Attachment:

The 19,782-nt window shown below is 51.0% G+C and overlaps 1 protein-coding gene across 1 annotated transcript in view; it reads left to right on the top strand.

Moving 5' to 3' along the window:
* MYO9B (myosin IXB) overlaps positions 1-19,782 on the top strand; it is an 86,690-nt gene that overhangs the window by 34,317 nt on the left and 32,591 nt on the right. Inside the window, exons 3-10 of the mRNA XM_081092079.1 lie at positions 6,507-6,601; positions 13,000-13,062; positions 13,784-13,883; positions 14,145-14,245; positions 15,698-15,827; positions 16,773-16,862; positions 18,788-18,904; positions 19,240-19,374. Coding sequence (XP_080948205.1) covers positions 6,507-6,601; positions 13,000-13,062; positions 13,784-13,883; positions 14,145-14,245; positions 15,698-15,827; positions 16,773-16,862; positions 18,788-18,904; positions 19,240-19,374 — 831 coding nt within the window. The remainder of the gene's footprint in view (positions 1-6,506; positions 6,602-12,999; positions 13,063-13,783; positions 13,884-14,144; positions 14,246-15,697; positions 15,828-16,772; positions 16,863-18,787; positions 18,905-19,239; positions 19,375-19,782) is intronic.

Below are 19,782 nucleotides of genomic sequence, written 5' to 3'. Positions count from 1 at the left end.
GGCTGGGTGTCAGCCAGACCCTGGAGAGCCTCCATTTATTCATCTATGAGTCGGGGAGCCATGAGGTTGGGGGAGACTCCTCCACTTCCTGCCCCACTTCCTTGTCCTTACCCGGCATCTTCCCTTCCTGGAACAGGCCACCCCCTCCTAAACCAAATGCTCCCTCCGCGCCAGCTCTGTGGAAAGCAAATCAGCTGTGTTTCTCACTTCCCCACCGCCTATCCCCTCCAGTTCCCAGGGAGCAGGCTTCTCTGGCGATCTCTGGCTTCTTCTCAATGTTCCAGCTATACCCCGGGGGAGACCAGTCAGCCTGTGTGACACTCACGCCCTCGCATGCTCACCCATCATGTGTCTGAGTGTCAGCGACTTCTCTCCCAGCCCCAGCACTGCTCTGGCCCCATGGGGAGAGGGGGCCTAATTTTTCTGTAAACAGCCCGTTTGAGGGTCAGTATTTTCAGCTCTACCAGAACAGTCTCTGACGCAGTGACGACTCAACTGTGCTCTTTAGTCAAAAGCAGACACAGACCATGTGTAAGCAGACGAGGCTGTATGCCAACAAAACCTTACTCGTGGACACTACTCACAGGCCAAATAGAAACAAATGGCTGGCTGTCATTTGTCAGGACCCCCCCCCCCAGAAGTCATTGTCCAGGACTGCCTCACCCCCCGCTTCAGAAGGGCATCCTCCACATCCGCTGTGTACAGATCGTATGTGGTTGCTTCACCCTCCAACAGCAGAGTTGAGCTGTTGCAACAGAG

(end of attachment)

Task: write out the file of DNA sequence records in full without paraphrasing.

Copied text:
The 19,782-nt window shown below is 51.0% G+C and overlaps 1 protein-coding gene across 1 annotated transcript in view; it reads left to right on the top strand.

Moving 5' to 3' along the window:
* MYO9B (myosin IXB) overlaps positions 1-19,782 on the top strand; it is an 86,690-nt gene that overhangs the window by 34,317 nt on the left and 32,591 nt on the right. Inside the window, exons 3-10 of the mRNA XM_081092079.1 lie at positions 6,507-6,601; positions 13,000-13,062; positions 13,784-13,883; positions 14,145-14,245; positions 15,698-15,827; positions 16,773-16,862; positions 18,788-18,904; positions 19,240-19,374. Coding sequence (XP_080948205.1) covers positions 6,507-6,601; positions 13,000-13,062; positions 13,784-13,883; positions 14,145-14,245; positions 15,698-15,827; positions 16,773-16,862; positions 18,788-18,904; positions 19,240-19,374 — 831 coding nt within the window. The remainder of the gene's footprint in view (positions 1-6,506; positions 6,602-12,999; positions 13,063-13,783; positions 13,884-14,144; positions 14,246-15,697; positions 15,828-16,772; positions 16,863-18,787; positions 18,905-19,239; positions 19,375-19,782) is intronic.

Below are 19,782 nucleotides of genomic sequence, written 5' to 3'. Positions count from 1 at the left end.
GGCTGGGTGTCAGCCAGACCCTGGAGAGCCTCCATTTATTCATCTATGAGTCGGGGAGCCATGAGGTTGGGGGAGACTCCTCCACTTCCTGCCCCACTTCCTTGTCCTTACCCGGCATCTTCCCTTCCTGGAACAGGCCACCCCCTCCTAAACCAAATGCTCCCTCCGCGCCAGCTCTGTGGAAAGCAAATCAGCTGTGTTTCTCACTTCCCCACCGCCTATCCCCTCCAGTTCCCAGGGAGCAGGCTTCTCTGGCGATCTCTGGCTTCTTCTCAATGTTCCAGCTATACCCCGGGGGAGACCAGTCAGCCTGTGTGACACTCACGCCCTCGCATGCTCACCCATCATGTGTCTGAGTGTCAGCGACTTCTCTCCCAGCCCCAGCACTGCTCTGGCCCCATGGGGAGAGGGGGCCTAATTTTTCTGTAAACAGCCCGTTTGAGGGTCAGTATTTTCAGCTCTACCAGAACAGTCTCTGACGCAGTGACGACTCAACTGTGCTCTTTAGTCAAAAGCAGACACAGACCATGTGTAAGCAGACGAGGCTGTATGCCAACAAAACCTTACTCGTGGACACTACTCACAGGCCAAATAGAAACAAATGGCTGGCTGTCATTTGTCAGGACCCCCCCCCCCAGAAGTCATTGTCCAGGACTGCCTCACCCCCCGCTTCAGAAGGGCATCCTCCACATCCGCTGTGTACAGATCGTATGTGGTTGCTTCACCCTCCAACAGCAGAGTTGAGCTGTTGCAACAGAG